Immigration law book.

Should UK immigration policies be regionalised?

In the UK, immigration policy is currently decided at a national level. This means that the rules determining who can come to the UK to live, work and settle long term are almost entirely the same across the whole country.

However, in recent years and following the UK’s decision to leave the EU, there have been increased proposals for a regionalised system. This would involve devolving power over immigration policy to constituent nations and regions of the UK.

The majority of these proposals focus on work-based migration, though the Scottish government has made a much broader proposal for retaining free movement in Scotland post-Brexit, which would include family members.

How would a regional system work?

A recent report by The Migration Observatory at The University of Oxford has explored the logistics, advantages and disadvantages of regional work-based migration.

This approach would mean that entry into the UK is dependent on work in a particular area. In other words, the right to remain would be tied to a certain region, but migrants could still travel to other areas of the country.

Region-specific visas would most likely be relevant for low or middle-skilled workers, for fulfilling local labour needs (assuming Tier 2 work permits still exist in a regionalised system, which allow employers to hire skilled migrants UK-wide).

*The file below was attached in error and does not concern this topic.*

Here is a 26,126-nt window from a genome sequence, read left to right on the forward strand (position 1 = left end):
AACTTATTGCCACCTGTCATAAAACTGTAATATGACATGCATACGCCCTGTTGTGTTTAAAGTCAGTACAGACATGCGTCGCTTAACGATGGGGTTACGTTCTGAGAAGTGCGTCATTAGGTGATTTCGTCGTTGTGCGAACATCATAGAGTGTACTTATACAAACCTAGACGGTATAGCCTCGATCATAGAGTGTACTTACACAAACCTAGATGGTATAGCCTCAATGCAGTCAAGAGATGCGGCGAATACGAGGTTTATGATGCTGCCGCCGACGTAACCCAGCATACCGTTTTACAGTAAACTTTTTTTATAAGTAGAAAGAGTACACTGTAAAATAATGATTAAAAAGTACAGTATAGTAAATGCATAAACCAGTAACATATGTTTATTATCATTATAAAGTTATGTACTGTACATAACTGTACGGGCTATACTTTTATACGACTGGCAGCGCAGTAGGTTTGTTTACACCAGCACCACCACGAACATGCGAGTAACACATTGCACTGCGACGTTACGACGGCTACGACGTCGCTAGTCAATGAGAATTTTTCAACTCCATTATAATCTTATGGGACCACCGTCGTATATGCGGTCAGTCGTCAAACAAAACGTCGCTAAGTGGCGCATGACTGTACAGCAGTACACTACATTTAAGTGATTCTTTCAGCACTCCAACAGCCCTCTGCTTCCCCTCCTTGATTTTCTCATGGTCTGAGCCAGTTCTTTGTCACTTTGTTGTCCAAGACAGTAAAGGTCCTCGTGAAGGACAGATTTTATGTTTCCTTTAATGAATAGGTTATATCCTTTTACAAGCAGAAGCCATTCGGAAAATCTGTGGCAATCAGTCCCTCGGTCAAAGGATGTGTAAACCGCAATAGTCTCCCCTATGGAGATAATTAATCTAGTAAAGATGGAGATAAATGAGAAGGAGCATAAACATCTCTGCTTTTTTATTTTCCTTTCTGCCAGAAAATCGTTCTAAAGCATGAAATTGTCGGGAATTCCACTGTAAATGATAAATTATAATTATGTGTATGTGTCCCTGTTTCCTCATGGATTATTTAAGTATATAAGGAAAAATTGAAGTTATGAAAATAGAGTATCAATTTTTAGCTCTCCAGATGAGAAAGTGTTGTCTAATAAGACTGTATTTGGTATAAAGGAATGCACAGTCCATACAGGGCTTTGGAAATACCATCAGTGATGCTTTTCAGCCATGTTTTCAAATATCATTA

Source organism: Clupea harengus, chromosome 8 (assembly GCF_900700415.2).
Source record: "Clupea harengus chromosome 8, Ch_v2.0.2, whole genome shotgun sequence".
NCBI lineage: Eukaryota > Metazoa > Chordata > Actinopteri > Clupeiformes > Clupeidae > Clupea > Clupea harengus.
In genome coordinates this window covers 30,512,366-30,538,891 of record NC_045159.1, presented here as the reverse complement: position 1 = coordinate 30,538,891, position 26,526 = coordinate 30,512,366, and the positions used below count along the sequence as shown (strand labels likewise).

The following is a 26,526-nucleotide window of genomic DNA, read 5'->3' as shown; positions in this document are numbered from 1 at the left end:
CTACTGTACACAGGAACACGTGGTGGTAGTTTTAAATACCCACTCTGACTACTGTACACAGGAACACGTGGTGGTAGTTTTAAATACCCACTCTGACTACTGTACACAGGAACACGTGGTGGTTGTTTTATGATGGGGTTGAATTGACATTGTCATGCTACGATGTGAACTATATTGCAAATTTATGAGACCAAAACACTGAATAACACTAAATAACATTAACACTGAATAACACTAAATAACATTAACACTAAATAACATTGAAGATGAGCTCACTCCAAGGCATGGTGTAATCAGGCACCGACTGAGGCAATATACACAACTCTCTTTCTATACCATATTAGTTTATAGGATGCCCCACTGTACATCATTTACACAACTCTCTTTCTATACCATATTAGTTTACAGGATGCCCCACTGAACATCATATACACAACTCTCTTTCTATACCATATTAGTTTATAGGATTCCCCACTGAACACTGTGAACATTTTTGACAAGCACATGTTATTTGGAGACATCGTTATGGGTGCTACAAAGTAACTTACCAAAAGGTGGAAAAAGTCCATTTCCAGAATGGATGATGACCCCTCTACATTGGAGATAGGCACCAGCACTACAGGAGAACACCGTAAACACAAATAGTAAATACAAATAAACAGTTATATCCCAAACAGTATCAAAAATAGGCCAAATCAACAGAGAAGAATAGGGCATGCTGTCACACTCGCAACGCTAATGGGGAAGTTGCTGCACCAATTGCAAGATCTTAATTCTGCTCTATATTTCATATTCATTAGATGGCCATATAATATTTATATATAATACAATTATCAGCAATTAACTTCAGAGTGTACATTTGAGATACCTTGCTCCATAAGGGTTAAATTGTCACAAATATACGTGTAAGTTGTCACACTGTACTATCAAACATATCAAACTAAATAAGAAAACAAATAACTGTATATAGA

Is it feasible?

One of the most common concerns about this system is that it would be difficult to enforce, as it may create a ‘back door’ to the rest of the UK. The report suggests that people who are willing to work illegally in the UK don’t require a ‘back door’, as there is already a more convenient ‘front door’ in the form of tourist visas and visa-free travel. In theory, there would be no more of an incentive to violate immigration rules under a regional system compared to the current one.

Moreover, regional visas could be attached to a specific job, in a similar manner to current Tier 2 visas for non-EU citizens. This means that the task of enforcing regional visas would, in principal, be very similar to the current system.

The report does not, however, go as far as recommending a new system. Though regionalised immigration policies seem feasible from an operational perspective, the benefits would have to be weighed against the inevitable administrative costs of moving to a more complicated system.

Equally, while one of the main economic arguments in favour of change is that policies could be more responsive to the economic needs of different regions, the strong counterargument is that determining what is ‘needed’ in an objective way at a regional level is too difficult.

Will it happen?

There are, however, glimpses of regional devolution within the current system. For example, the Shortage Occupation List in Scotland—Scottish employers who wish to employ a foreign national in one of the occupations on this list are not required to first advertise the role to a British or settled worker (as is the case for roles not on the list).

With the UK immigration system due for a substantial reworking in the coming years, we shall see whether there is further movement towards a regional system.

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